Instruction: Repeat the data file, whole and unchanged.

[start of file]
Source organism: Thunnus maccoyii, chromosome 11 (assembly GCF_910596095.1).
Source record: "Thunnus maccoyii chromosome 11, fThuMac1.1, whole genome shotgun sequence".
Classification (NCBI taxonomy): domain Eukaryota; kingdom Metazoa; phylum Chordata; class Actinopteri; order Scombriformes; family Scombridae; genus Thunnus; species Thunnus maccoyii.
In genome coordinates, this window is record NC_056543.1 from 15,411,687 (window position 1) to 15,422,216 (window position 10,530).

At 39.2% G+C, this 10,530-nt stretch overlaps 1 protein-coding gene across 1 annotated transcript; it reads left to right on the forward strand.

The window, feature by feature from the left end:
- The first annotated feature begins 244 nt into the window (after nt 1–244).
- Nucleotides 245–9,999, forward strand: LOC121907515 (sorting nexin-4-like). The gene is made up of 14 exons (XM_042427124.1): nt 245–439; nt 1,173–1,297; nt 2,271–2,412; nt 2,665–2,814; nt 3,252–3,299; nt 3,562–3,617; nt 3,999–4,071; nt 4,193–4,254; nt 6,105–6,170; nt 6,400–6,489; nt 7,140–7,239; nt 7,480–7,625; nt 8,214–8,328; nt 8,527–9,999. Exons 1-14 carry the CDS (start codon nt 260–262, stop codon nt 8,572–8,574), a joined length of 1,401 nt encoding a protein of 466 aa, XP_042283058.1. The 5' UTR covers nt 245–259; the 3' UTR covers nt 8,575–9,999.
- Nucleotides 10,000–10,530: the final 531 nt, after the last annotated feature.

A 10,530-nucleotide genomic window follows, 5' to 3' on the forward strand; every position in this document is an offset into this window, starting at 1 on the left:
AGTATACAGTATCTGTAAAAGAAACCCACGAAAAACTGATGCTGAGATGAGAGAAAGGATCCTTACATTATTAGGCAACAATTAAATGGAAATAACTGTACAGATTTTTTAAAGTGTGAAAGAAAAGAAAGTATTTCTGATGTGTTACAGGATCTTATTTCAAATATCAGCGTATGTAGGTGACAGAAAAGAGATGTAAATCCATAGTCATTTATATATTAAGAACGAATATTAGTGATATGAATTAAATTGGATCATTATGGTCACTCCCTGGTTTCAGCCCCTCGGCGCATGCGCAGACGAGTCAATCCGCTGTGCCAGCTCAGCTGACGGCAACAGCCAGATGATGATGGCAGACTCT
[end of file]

Source organism: Thunnus maccoyii, chromosome 11 (assembly GCF_910596095.1).
Source record: "Thunnus maccoyii chromosome 11, fThuMac1.1, whole genome shotgun sequence".
Classification (NCBI taxonomy): domain Eukaryota; kingdom Metazoa; phylum Chordata; class Actinopteri; order Scombriformes; family Scombridae; genus Thunnus; species Thunnus maccoyii.
In genome coordinates, this window is record NC_056543.1 from 15,411,687 (window position 1) to 15,422,216 (window position 10,530).

At 39.2% G+C, this 10,530-nt stretch overlaps 1 protein-coding gene across 1 annotated transcript; it reads left to right on the forward strand.

The window, feature by feature from the left end:
- The first annotated feature begins 244 nt into the window (after nt 1–244).
- Nucleotides 245–9,999, forward strand: LOC121907515 (sorting nexin-4-like). The gene is made up of 14 exons (XM_042427124.1): nt 245–439; nt 1,173–1,297; nt 2,271–2,412; nt 2,665–2,814; nt 3,252–3,299; nt 3,562–3,617; nt 3,999–4,071; nt 4,193–4,254; nt 6,105–6,170; nt 6,400–6,489; nt 7,140–7,239; nt 7,480–7,625; nt 8,214–8,328; nt 8,527–9,999. Exons 1-14 carry the CDS (start codon nt 260–262, stop codon nt 8,572–8,574), a joined length of 1,401 nt encoding a protein of 466 aa, XP_042283058.1. The 5' UTR covers nt 245–259; the 3' UTR covers nt 8,575–9,999.
- Nucleotides 10,000–10,530: the final 531 nt, after the last annotated feature.

A 10,530-nucleotide genomic window follows, 5' to 3' on the forward strand; every position in this document is an offset into this window, starting at 1 on the left:
AGTATACAGTATCTGTAAAAGAAACCCACGAAAAACTGATGCTGAGATGAGAGAAAGGATCCTTACATTATTAGGCAACAATTAAATGGAAATAACTGTACAGATTTTTTAAAGTGTGAAAGAAAAGAAAGTATTTCTGATGTGTTACAGGATCTTATTTCAAATATCAGCGTATGTAGGTGACAGAAAAGAGATGTAAATCCATAGTCATTTATATATTAAGAACGAATATTAGTGATATGAATTAAATTGGATCATTATGGTCACTCCCTGGTTTCAGCCCCTCGGCGCATGCGCAGACGAGTCAATCCGCTGTGCCAGCTCAGCTGACGGCAACAGCCAGATGATGATGGCAGACTCT